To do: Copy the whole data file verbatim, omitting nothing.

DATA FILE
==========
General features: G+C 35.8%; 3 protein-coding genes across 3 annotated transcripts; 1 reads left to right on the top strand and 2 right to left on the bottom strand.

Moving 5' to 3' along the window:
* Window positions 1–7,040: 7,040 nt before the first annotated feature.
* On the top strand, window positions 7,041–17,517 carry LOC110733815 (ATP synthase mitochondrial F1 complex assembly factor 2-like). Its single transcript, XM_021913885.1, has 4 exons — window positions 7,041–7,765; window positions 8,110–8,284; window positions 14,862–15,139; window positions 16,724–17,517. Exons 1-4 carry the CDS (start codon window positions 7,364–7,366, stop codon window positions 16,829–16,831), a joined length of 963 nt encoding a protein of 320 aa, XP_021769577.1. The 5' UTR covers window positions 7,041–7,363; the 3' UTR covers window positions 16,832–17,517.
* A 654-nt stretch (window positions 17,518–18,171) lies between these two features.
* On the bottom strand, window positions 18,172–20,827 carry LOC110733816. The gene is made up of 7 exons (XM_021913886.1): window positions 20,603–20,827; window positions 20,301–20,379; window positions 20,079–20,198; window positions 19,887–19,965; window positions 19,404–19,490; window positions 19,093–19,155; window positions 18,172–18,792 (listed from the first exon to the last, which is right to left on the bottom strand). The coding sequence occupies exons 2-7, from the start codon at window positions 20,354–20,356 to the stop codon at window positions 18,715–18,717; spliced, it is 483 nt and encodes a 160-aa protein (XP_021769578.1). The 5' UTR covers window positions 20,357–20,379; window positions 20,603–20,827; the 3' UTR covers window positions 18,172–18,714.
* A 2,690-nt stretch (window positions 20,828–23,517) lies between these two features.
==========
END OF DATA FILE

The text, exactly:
General features: G+C 35.8%; 3 protein-coding genes across 3 annotated transcripts; 1 reads left to right on the top strand and 2 right to left on the bottom strand.

Moving 5' to 3' along the window:
* Window positions 1–7,040: 7,040 nt before the first annotated feature.
* On the top strand, window positions 7,041–17,517 carry LOC110733815 (ATP synthase mitochondrial F1 complex assembly factor 2-like). Its single transcript, XM_021913885.1, has 4 exons — window positions 7,041–7,765; window positions 8,110–8,284; window positions 14,862–15,139; window positions 16,724–17,517. Exons 1-4 carry the CDS (start codon window positions 7,364–7,366, stop codon window positions 16,829–16,831), a joined length of 963 nt encoding a protein of 320 aa, XP_021769577.1. The 5' UTR covers window positions 7,041–7,363; the 3' UTR covers window positions 16,832–17,517.
* A 654-nt stretch (window positions 17,518–18,171) lies between these two features.
* On the bottom strand, window positions 18,172–20,827 carry LOC110733816. The gene is made up of 7 exons (XM_021913886.1): window positions 20,603–20,827; window positions 20,301–20,379; window positions 20,079–20,198; window positions 19,887–19,965; window positions 19,404–19,490; window positions 19,093–19,155; window positions 18,172–18,792 (listed from the first exon to the last, which is right to left on the bottom strand). The coding sequence occupies exons 2-7, from the start codon at window positions 20,354–20,356 to the stop codon at window positions 18,715–18,717; spliced, it is 483 nt and encodes a 160-aa protein (XP_021769578.1). The 5' UTR covers window positions 20,357–20,379; window positions 20,603–20,827; the 3' UTR covers window positions 18,172–18,714.
* A 2,690-nt stretch (window positions 20,828–23,517) lies between these two features.